Stock Car Racing: Fast Times in Small Towns

    By Greg Hamilton

    Bruised and scraped, the stock cars screamed into turn one, eight supercharged beaters running nose to tailpipe.

    Breaking from the pack, No. 24 veered right, and into No. 41, sending it spinning in a cloud of gray smoke.

    The smacked driver quickly regained direction and screamed back into the fray, riding high on the bank and zeroing in on No. 24. The checkered flag was now an afterthought; for these two drivers, it was personal.
     

    A driver prepares to go onto the track at the Bronson Speedway, in Bronson, Fla.

    A driver prepares to go onto the track at the Bronson Speedway, in Bronson, Fla.

    - Brad McClenny for VISIT FLORIDA

    Racecars speed around the track at the Bronson Speedway, in Bronson, Fla.

    Racecars speed around the track at the Bronson Speedway, in Bronson, Fla.

    - Brad McClenny for VISIT FLORIDA

    They locked bumpers and spun crazily into the turn, coming to a stop as remaining racers blurred by within inches. The crowd roared, track officials in pickups -- amber lights flashing -- headed to the tie-up. A sheriff’s deputy jogged onto the track.

    "I love the short-track tempers, but let’s stay safe," the track announcer intoned. "No, let’s get it on!" a woman in the crowd yelled back.

    The opening day of the points season at the Citrus County Speedway had arrived, promising Saturday evenings of noise, gas, squealing tires and rowdy good ol’ boys battling it out for modest purses and small-town bragging rights.

    Small tracks like these -- 3/8-mile ovals -- dot rural towns and the outskirts of cities around Florida, giving fans the chance to enjoy the sport up close. Some drivers may harbor Daytona dreams, but most just relish the thought of losing a week’s worth of stress by battling their friends and neighbors in machines they’ve largely built themselves in their backyards and garages.

     

    Driver Patrick Mennenga puts on his helmet as he prepares for a race at the Bronson Speedway.

    Driver Patrick Mennenga puts on his helmet as he prepares for a race at the Bronson Speedway.

    - Brad McClenny for VISIT FLORIDA

    Mike Mennenga, right, and Brent Robinson work on the engine of a racecar.

    Mike Mennenga, right, and Brent Robinson work on the engine of a racecar.

    - Brad McClenny for VISIT FLORIDA

    The Citrus County Speedway, along U.S. 41 just south of Inverness, bills itself as the Friendliest Track in the South, and its regular program of races features events for all ages such as Big Wheel races for kids, Mother’s Day specials, even lawn mower races for dads.

    But it’s the thrill of the big cars that draws a couple hundred people each Saturday night during the summer racing season to the cozy, weathered wooden bleachers where the worst seat is still less than 100 feet from the track.

    "I like the variety of races," said James McSwain of Inverness, not taking his eyes off the sprint cars buzzing by. He comes by several times a season, and tonight he was accompanied by his son and his family, down from West Virginia.

    "Those little cars are quick, and I like the legends races (vintage MGs and other roadsters). I really like the tractor races," he said.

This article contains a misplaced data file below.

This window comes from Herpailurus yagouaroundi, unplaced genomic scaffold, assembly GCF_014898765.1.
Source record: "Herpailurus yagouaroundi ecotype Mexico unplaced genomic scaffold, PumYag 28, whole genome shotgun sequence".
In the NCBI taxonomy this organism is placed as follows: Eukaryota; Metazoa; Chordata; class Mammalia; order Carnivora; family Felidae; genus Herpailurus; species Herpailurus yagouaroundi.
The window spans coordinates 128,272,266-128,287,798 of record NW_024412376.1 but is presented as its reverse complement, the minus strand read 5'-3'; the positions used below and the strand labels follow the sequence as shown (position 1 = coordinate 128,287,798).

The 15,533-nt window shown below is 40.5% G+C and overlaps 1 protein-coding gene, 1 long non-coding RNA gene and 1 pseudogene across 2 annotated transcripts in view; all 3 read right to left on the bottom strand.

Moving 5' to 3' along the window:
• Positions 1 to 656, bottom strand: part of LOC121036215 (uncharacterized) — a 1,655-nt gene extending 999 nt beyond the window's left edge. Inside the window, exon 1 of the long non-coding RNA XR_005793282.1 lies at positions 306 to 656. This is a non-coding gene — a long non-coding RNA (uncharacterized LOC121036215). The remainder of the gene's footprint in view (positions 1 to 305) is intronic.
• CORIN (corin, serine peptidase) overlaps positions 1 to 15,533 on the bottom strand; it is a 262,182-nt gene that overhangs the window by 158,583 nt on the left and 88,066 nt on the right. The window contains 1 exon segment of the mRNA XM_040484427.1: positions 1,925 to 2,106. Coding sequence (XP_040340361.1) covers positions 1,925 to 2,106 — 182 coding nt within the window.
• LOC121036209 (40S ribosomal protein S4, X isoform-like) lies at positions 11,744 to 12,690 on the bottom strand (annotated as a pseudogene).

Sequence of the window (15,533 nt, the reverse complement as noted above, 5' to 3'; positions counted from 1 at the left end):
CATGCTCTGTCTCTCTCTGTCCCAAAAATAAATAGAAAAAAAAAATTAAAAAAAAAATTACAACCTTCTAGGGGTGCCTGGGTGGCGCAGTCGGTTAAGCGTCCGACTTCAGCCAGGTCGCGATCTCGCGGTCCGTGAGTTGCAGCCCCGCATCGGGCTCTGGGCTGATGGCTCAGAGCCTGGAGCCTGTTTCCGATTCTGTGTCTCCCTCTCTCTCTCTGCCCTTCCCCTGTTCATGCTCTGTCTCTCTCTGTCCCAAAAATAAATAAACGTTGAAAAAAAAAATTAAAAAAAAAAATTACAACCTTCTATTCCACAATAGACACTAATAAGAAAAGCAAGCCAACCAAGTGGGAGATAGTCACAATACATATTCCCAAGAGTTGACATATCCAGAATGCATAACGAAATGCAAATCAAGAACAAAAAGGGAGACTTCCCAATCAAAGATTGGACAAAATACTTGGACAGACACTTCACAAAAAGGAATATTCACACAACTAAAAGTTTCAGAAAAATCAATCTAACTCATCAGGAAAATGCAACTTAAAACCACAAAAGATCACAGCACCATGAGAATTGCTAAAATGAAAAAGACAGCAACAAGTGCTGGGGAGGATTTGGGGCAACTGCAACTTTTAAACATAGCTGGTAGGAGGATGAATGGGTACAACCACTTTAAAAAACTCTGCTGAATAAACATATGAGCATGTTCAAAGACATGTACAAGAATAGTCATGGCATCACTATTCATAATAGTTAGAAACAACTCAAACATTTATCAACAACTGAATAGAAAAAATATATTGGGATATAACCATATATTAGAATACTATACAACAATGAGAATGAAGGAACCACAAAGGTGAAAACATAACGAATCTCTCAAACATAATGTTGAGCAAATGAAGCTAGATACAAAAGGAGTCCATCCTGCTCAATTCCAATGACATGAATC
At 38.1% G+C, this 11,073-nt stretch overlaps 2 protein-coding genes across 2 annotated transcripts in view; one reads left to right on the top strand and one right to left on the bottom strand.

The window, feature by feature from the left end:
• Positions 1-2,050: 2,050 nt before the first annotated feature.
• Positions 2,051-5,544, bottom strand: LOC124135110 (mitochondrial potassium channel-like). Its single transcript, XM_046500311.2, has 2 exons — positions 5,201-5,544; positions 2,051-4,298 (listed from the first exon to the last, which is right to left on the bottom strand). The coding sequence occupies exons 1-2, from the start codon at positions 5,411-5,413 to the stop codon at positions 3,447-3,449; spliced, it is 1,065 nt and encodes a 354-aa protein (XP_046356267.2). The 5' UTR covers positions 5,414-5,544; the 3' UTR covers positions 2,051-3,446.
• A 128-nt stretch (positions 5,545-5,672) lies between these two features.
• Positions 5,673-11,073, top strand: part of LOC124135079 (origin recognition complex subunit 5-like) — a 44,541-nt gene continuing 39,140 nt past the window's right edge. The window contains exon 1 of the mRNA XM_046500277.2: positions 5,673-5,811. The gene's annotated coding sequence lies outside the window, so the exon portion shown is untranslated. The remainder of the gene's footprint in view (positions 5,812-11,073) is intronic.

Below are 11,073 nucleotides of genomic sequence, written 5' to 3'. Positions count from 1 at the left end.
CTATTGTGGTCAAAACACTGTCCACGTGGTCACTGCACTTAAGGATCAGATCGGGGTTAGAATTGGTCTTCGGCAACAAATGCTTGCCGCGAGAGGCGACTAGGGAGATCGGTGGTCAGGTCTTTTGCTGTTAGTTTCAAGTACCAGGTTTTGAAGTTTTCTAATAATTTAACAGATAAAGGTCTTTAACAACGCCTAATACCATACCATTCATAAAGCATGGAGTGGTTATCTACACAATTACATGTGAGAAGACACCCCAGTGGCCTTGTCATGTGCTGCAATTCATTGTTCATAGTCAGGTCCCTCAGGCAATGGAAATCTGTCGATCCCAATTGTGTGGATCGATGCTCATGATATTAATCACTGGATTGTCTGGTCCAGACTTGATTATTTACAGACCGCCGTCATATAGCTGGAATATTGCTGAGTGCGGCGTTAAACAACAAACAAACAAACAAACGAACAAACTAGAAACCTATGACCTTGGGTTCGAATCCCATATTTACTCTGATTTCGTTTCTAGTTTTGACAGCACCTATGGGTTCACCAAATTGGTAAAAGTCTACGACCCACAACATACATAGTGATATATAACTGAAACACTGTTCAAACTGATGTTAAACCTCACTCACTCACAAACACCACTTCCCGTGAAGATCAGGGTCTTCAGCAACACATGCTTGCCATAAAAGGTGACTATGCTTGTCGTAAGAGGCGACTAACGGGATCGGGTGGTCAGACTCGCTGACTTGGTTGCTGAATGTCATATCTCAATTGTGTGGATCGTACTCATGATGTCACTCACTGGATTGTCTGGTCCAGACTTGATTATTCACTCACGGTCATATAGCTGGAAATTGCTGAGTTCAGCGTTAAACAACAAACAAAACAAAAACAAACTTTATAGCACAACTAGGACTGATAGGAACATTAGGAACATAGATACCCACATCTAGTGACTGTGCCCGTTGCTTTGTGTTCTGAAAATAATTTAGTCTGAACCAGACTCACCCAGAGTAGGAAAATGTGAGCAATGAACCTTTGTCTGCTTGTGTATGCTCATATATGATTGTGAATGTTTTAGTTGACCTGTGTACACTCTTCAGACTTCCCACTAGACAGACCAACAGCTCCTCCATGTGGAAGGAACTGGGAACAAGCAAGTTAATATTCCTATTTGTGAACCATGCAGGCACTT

On this night, the number of cars is down by around half. The drivers sometimes race at other tracks in the area, such as Bronson Motor Speedway in Archer, the Bubba Raceway Park in Ocala, and the Columbia Motorsports Park in Lake City. The Bronson and Ocala tracks are roughly the same size; Columbia is slightly larger at a half-mile oval.

     

    Fans watch a race at the Bronson Speedway.

    Fans watch a race at the Bronson Speedway.

    - Brad McClenny for VISIT FLORIDA

    A boy watches a race at the Bronson Speedway.

    A boy watches a race at the Bronson Speedway.

    - Brad McClenny for VISIT FLORIDA

    Each has its own character -- in the stands as well as on the asphalt.

    The backs of the fans’ T-shirts read like a Chamber of Commerce roster, advertising local tile installers, roofing companies and lawn services.

    Kids watch the action while checking their smartphones, grandmothers sitting next to them howl at the drivers zooming past, screaming engines drowning out attempts at conversation.

     

    The flagman waves the checkered flag at the end of a race.

    The flagman waves the checkered flag at the end of a race.

    - Brad McClenny for VISIT FLORIDA

    Butch Dees checks the lugnuts on a racecar before a race.

    Butch Dees checks the lugnuts on a racecar before a race.

    - Brad McClenny for VISIT FLORIDA

    Admission prices are modest, with discounts available for seniors, military and families and small children.

    The chatter in the stands between races -- on this night, there are eight different classes doing battle, including the wild Pro Figure 8s -- reveals a great number of regulars who know enough to bring seat cushions with backrests. The weekly get-together offers a chance to catch up with each other, maybe sip a cold beer, and marvel at the wicked machines flying by close enough you can wave at the drivers -- and have them wave back.

    As the track officials and the deputy sort out the warriors on the track -- and friends calm down the wife of one of the drivers who was raging from the bleachers -- one ol’ boy in the top row leans over to his buddy.

    "What a way to start the season," he said.

    If you go…

    Citrus County Speedway
    3600 S Florida Ave.
    Inverness, Fl. 34450
    352-726-9339

    Bronson Speedway
    9950 State Road 24
    Archer, FL 32618
    (352) 486-4998

    Bubba Raceway Park
    9050 N.W. Gainesville Road
    Ocala, Fl. 34482
    (352) 622-9400

    Columbia Motorsports Park
    1022 SW Howell Road
    Lake City, FL 32024
    (386) 752-8811

     

    SPONSORS & PARTNERS